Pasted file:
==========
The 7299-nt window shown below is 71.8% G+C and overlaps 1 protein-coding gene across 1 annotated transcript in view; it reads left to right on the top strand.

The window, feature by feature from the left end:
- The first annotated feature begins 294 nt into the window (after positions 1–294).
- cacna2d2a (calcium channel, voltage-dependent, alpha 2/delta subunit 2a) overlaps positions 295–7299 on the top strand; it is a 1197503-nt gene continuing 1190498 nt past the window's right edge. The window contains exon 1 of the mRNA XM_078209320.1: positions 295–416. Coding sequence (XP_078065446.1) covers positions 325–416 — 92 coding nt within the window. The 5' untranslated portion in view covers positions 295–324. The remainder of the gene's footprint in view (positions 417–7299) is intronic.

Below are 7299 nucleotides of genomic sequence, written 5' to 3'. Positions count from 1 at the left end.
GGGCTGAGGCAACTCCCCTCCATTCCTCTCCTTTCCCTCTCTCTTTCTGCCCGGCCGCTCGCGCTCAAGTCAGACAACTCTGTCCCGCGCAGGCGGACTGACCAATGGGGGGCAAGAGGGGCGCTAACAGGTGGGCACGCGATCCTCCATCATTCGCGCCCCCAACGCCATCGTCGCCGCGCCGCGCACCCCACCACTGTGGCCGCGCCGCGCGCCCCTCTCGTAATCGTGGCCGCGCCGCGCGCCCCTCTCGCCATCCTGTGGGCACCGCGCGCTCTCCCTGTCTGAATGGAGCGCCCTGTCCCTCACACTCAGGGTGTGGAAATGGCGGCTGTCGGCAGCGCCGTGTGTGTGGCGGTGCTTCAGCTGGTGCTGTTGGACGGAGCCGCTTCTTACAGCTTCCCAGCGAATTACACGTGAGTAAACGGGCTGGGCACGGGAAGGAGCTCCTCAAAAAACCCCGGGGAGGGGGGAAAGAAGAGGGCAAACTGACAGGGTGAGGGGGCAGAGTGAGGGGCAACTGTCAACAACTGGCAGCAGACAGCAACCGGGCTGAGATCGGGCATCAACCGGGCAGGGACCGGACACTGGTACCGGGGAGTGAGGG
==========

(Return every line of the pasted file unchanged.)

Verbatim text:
The 7299-nt window shown below is 71.8% G+C and overlaps 1 protein-coding gene across 1 annotated transcript in view; it reads left to right on the top strand.

The window, feature by feature from the left end:
- The first annotated feature begins 294 nt into the window (after positions 1–294).
- cacna2d2a (calcium channel, voltage-dependent, alpha 2/delta subunit 2a) overlaps positions 295–7299 on the top strand; it is a 1197503-nt gene continuing 1190498 nt past the window's right edge. The window contains exon 1 of the mRNA XM_078209320.1: positions 295–416. Coding sequence (XP_078065446.1) covers positions 325–416 — 92 coding nt within the window. The 5' untranslated portion in view covers positions 295–324. The remainder of the gene's footprint in view (positions 417–7299) is intronic.

Below are 7299 nucleotides of genomic sequence, written 5' to 3'. Positions count from 1 at the left end.
GGGCTGAGGCAACTCCCCTCCATTCCTCTCCTTTCCCTCTCTCTTTCTGCCCGGCCGCTCGCGCTCAAGTCAGACAACTCTGTCCCGCGCAGGCGGACTGACCAATGGGGGGCAAGAGGGGCGCTAACAGGTGGGCACGCGATCCTCCATCATTCGCGCCCCCAACGCCATCGTCGCCGCGCCGCGCACCCCACCACTGTGGCCGCGCCGCGCGCCCCTCTCGTAATCGTGGCCGCGCCGCGCGCCCCTCTCGCCATCCTGTGGGCACCGCGCGCTCTCCCTGTCTGAATGGAGCGCCCTGTCCCTCACACTCAGGGTGTGGAAATGGCGGCTGTCGGCAGCGCCGTGTGTGTGGCGGTGCTTCAGCTGGTGCTGTTGGACGGAGCCGCTTCTTACAGCTTCCCAGCGAATTACACGTGAGTAAACGGGCTGGGCACGGGAAGGAGCTCCTCAAAAAACCCCGGGGAGGGGGGAAAGAAGAGGGCAAACTGACAGGGTGAGGGGGCAGAGTGAGGGGCAACTGTCAACAACTGGCAGCAGACAGCAACCGGGCTGAGATCGGGCATCAACCGGGCAGGGACCGGACACTGGTACCGGGGAGTGAGGG